When Paige Elliott graduated from Dartmouth College in 2013, a top ski school, she was burnt out on skiing and had no plans to start coaching. Now, she is a development coach for U.S. Paralympic Nordic Skiing, after being hired temporarily as a coach during the 2018 Paralympics in PyeongChang, South Korea.
“I got thrown in at the height of competition,” she said.
She was hired to test waxed skis to see how they performed and how the snow conditions were changing at the games, she said.
Elliott, 27, also brought a fresh set of eyes to the team and was eager to learn, even though she was only initially hired to work the 2½ weeks of the games, said U.S. Paralympic Head Biathlon Coach Gary Colliander. Colliander invited Elloitt to join the Paralympics staff after working with her at Durango Nordic Skiing.
Her attentive observations during the games led to a part-time position focused on getting new athletes involved in para-Nordic skiing at camps and other events.
The Paralympics got their start in Great Britain after World War II. On the opening day of the 1948 Olympic Games in London, a spinal doctor held the first competition for wheelchair athletes called the Stoke Mandeville Games. During the games, 16 athletes competed in archery. The first winter Paralympics Games were held in 1976 in Sweden. During the 2018 Paralympics, 567 athletes competed in 80 medal events.
Recruiting for the Paralympic team is a challenging task because after someone experiences a major injury, such as paralysis, getting involved in sports may not be on their mind at first, Colliander said.
Recruiting relies, in part, on word of mouth and clubs that offer specialized programing for disabled athletes, he said.
The athletes Paralympic staff recruit typically compete in three different categories: One for the visually impaired; standing skiing, for those with upper body disabilities; and sit-skiing, for those with lower-body disabilities.
Elliott has mostly been involved with sit-skiing and has tried it herself. The sport requires athletes to push themselves forward with their poles and it is exhausting, she said.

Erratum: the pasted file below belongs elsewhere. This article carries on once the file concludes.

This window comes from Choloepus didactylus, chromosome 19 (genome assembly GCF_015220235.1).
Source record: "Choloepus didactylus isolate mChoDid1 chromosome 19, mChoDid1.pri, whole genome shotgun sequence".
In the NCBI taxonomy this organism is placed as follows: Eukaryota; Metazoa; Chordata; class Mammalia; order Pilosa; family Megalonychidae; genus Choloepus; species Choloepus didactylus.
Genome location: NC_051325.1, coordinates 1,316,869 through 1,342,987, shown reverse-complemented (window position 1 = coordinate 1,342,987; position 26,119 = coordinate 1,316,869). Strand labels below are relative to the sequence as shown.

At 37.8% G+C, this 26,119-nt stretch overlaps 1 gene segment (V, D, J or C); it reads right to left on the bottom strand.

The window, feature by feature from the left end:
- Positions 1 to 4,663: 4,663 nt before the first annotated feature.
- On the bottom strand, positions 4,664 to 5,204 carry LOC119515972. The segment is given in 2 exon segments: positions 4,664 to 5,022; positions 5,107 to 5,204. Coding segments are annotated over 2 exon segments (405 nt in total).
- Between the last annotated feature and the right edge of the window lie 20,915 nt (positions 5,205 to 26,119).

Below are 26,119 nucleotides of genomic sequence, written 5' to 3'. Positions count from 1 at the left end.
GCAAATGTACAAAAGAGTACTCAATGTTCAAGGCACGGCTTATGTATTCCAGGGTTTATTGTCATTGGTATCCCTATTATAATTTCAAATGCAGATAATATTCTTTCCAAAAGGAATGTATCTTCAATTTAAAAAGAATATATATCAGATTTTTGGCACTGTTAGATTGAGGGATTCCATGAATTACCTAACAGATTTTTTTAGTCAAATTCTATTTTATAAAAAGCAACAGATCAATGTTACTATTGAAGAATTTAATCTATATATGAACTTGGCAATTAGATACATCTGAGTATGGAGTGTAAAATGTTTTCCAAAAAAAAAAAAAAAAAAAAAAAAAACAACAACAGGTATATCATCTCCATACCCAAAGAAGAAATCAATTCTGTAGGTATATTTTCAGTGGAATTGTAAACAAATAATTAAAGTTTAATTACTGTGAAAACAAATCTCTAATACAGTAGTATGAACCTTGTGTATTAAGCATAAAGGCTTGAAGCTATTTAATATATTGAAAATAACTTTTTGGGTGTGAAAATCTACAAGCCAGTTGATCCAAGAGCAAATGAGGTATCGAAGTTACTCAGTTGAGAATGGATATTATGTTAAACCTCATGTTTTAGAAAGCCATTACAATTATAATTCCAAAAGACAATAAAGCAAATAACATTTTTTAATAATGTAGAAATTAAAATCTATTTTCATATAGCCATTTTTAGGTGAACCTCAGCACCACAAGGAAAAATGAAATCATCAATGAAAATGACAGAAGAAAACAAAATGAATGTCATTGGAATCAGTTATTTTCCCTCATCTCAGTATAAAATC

One of the lessons Colliander learned early on working with Paralympic athletes is they really do not need help with everyday tasks because they are well adapted, he said.
“I have a hard time keeping up with them sometimes. ... It’s a pretty amazing level of athleticism,” he said.
For Elliott, skiing, racing and outdoor pursuits have always been a part of her life, but working with para-athletes has given her a new perspective on it.
“You take a sport that’s hard and make it that much harder,” she said.
At recruitment events, Elliott works with athletes who are sit-skiing for the first time and helps them learn to use the gear and to maneuver, she said.
Elliott grew up Nordic and downhill skiing as the daughter of three-time Olympic skier Mike Elliott, but she never felt pressured to succeed.
“Our parents did a very good job raising us to enjoy it rather than only focus on winning,” she said.
Elliott said she is not as competitive as some of the other racers in her sphere. For example, her brother Tad Elliott was a professional Nordic racer for 12 years, but she said she doesn’t believe she is cut out to be a professional athlete.
In 2013 when she returned to Durango for the winter after spending years training with the college ski team at Dartmouth, she was a little burnt out on training and racing.
Elliot fell in love with the sport again after Colliander invited her to help coach the Durango Nordic Ski Club a few days a week, in part because of energy and excitement of the young athletes. She also started competing again in local races.
Over the next few years, she took on more and more coaching responsibility and during the 2016-17 season she took over as head coach, overseeing about 50 to 60 athletes.
One of Elliott’s Durango Nordic athletes was Ruth Holcomb, who started training under Elliott at the Durango Ski Club when she was 10. She found Elliott to be a kind coach who planned games, such as relay races, to help athletes push themselves, even when they didn’t really want to.
“She would trick us into doing the hard stuff,” said Holcomb, a sophomore at Durango High School.
Elliott was also well liked by the young athletes, and during one car trip, Holcomb said, the entire team decided to toast Elliott – after every sip of their hot chocolate.
Elliot’s boyfriend, Dakota Jones, a professional ultramarathon runner, said it’s Elliott’s ability to empathize and connect with people that makes her a good coach.
“(She) tries to put herself in other people’s shoes, to think about what they’re feeling and what they are thinking,” he said.
Jones described her as both a great athlete and a contemplative artist.
Sewing is one of Elliott’s passions in life and she loves to find vintage material such as tablecloths and bed sheets and turn them into clothing, she said.
“It’s really exciting to make something that didn’t exist before with your own hands,” she said.
This year, she said she hopes to start selling her creations online, keep competing in local Nordic races and perhaps win at the Alley Loop in Crested Butte.